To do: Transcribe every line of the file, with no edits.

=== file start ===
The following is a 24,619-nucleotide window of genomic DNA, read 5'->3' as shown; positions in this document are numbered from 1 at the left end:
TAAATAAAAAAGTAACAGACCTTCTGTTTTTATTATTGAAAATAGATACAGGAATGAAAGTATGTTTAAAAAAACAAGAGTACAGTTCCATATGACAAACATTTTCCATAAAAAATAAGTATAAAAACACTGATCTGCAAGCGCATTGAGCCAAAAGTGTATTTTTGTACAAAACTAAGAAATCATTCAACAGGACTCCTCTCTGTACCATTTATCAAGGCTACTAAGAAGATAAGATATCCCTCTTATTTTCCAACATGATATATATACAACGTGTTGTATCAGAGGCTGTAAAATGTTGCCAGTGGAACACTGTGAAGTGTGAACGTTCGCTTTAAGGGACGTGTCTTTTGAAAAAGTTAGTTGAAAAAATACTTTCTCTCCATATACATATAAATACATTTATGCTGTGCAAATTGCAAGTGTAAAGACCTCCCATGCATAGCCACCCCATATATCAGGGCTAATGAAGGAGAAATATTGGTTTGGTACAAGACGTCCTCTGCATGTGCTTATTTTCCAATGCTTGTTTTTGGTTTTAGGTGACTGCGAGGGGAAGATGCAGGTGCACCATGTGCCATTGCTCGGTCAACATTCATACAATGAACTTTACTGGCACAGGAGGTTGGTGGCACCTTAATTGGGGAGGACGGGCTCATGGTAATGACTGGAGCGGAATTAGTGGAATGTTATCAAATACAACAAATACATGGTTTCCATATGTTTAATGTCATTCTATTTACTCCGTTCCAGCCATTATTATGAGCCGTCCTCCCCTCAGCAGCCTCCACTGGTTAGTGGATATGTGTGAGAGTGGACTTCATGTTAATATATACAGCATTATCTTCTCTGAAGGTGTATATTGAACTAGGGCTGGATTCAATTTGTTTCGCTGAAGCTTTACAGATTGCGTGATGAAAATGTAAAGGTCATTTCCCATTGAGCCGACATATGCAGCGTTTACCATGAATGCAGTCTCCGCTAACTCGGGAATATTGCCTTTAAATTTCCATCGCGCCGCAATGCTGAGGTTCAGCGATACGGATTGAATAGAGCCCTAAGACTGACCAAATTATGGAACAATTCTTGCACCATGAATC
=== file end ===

The following is a 24,619-nucleotide window of genomic DNA, read 5'->3' as shown; positions in this document are numbered from 1 at the left end:
TAAATAAAAAAGTAACAGACCTTCTGTTTTTATTATTGAAAATAGATACAGGAATGAAAGTATGTTTAAAAAAACAAGAGTACAGTTCCATATGACAAACATTTTCCATAAAAAATAAGTATAAAAACACTGATCTGCAAGCGCATTGAGCCAAAAGTGTATTTTTGTACAAAACTAAGAAATCATTCAACAGGACTCCTCTCTGTACCATTTATCAAGGCTACTAAGAAGATAAGATATCCCTCTTATTTTCCAACATGATATATATACAACGTGTTGTATCAGAGGCTGTAAAATGTTGCCAGTGGAACACTGTGAAGTGTGAACGTTCGCTTTAAGGGACGTGTCTTTTGAAAAAGTTAGTTGAAAAAATACTTTCTCTCCATATACATATAAATACATTTATGCTGTGCAAATTGCAAGTGTAAAGACCTCCCATGCATAGCCACCCCATATATCAGGGCTAATGAAGGAGAAATATTGGTTTGGTACAAGACGTCCTCTGCATGTGCTTATTTTCCAATGCTTGTTTTTGGTTTTAGGTGACTGCGAGGGGAAGATGCAGGTGCACCATGTGCCATTGCTCGGTCAACATTCATACAATGAACTTTACTGGCACAGGAGGTTGGTGGCACCTTAATTGGGGAGGACGGGCTCATGGTAATGACTGGAGCGGAATTAGTGGAATGTTATCAAATACAACAAATACATGGTTTCCATATGTTTAATGTCATTCTATTTACTCCGTTCCAGCCATTATTATGAGCCGTCCTCCCCTCAGCAGCCTCCACTGGTTAGTGGATATGTGTGAGAGTGGACTTCATGTTAATATATACAGCATTATCTTCTCTGAAGGTGTATATTGAACTAGGGCTGGATTCAATTTGTTTCGCTGAAGCTTTACAGATTGCGTGATGAAAATGTAAAGGTCATTTCCCATTGAGCCGACATATGCAGCGTTTACCATGAATGCAGTCTCCGCTAACTCGGGAATATTGCCTTTAAATTTCCATCGCGCCGCAATGCTGAGGTTCAGCGATACGGATTGAATAGAGCCCTAAGACTGACCAAATTATGGAACAATTCTTGCACCATGAATC